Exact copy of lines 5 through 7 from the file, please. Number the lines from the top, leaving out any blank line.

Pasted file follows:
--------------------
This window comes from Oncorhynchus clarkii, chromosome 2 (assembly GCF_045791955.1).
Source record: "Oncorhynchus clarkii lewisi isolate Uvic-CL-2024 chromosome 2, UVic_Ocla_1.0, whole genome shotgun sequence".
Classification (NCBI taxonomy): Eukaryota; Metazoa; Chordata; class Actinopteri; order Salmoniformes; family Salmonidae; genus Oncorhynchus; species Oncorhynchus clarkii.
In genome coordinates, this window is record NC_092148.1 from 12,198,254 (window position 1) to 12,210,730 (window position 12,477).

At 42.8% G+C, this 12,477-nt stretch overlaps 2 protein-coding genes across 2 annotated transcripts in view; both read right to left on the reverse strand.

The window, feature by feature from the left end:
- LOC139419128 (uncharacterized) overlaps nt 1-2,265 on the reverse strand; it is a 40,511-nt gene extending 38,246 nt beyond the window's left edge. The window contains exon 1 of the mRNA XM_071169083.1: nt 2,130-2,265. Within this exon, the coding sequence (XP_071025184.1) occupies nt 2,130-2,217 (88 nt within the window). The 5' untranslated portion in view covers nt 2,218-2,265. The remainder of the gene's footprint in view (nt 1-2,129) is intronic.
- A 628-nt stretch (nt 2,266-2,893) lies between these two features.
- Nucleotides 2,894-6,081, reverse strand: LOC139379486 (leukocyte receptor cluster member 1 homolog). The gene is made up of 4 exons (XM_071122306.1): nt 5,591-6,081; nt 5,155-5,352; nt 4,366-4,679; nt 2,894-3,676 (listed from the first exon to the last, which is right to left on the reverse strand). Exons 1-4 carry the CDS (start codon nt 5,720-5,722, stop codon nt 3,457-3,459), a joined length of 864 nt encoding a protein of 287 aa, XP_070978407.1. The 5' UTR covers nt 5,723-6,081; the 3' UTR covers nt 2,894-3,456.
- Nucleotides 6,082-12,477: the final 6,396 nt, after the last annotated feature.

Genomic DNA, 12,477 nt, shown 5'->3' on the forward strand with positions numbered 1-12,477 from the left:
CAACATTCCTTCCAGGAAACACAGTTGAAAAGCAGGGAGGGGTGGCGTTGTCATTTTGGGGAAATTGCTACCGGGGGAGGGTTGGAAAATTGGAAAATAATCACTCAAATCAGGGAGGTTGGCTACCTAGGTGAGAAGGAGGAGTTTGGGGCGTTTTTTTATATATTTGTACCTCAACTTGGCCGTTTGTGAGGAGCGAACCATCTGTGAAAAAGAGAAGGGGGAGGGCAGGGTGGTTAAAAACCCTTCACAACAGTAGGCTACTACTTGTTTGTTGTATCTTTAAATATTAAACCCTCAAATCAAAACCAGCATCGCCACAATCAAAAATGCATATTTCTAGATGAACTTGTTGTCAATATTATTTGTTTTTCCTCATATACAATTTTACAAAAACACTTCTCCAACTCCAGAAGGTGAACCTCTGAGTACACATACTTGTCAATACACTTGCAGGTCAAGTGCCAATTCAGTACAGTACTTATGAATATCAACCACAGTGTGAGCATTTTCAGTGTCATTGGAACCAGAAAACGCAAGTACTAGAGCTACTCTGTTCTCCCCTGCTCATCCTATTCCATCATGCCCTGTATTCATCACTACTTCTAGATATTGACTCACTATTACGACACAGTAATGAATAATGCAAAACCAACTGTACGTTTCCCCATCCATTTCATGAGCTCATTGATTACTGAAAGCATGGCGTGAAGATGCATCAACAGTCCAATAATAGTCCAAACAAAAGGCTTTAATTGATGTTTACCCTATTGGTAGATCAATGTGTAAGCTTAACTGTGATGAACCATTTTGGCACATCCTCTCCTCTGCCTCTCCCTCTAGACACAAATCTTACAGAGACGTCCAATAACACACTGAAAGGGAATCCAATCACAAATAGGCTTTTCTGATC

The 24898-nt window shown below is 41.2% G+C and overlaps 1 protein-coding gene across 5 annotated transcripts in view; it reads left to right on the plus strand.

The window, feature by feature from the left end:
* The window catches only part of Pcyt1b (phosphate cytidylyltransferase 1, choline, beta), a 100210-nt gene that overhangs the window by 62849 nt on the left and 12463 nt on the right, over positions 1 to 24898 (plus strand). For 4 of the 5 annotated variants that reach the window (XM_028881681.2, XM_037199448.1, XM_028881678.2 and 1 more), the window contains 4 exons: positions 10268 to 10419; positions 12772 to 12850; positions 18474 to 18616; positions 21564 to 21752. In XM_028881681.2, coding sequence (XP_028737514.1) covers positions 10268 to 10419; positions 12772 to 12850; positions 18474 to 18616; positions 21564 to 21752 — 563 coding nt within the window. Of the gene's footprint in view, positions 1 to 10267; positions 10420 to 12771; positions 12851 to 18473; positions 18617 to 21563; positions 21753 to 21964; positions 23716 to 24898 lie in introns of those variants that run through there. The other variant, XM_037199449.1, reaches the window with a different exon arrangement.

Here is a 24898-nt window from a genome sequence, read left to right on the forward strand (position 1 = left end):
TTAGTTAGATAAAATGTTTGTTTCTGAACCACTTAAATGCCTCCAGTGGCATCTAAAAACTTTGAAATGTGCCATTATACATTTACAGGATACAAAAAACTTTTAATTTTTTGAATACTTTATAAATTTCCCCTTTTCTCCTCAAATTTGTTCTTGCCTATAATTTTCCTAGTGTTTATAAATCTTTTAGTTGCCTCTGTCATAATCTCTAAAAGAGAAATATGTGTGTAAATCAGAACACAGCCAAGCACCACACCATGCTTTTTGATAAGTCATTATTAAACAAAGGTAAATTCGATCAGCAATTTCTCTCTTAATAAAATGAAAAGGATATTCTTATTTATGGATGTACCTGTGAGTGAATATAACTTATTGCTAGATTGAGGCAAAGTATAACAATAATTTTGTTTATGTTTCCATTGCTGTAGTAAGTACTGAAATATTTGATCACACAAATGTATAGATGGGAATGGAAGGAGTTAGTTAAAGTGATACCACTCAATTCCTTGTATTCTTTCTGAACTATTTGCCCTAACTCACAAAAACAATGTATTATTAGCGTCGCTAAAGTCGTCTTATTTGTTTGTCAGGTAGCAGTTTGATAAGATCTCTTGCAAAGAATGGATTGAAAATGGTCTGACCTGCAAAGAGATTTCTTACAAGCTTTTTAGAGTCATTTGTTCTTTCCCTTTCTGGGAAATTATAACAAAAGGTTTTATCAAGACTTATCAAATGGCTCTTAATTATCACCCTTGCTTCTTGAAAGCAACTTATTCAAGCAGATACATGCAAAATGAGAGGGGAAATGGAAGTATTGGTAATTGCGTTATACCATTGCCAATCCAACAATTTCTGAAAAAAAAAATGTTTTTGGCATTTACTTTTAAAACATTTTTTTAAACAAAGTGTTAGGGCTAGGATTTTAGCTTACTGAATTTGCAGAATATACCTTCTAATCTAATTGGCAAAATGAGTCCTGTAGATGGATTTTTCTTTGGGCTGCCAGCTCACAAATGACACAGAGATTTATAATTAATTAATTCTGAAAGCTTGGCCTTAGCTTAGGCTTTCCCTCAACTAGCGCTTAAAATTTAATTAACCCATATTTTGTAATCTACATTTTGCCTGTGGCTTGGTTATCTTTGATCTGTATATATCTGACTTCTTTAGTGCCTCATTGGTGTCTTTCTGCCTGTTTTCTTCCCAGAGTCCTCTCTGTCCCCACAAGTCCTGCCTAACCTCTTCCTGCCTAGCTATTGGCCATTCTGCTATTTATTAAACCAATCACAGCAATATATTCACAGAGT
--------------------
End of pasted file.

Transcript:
At 42.8% G+C, this 12,477-nt stretch overlaps 2 protein-coding genes across 2 annotated transcripts in view; both read right to left on the reverse strand.

The window, feature by feature from the left end:
- LOC139419128 (uncharacterized) overlaps nt 1-2,265 on the reverse strand; it is a 40,511-nt gene extending 38,246 nt beyond the window's left edge. The window contains exon 1 of the mRNA XM_071169083.1: nt 2,130-2,265. Within this exon, the coding sequence (XP_071025184.1) occupies nt 2,130-2,217 (88 nt within the window). The 5' untranslated portion in view covers nt 2,218-2,265. The remainder of the gene's footprint in view (nt 1-2,129) is intronic.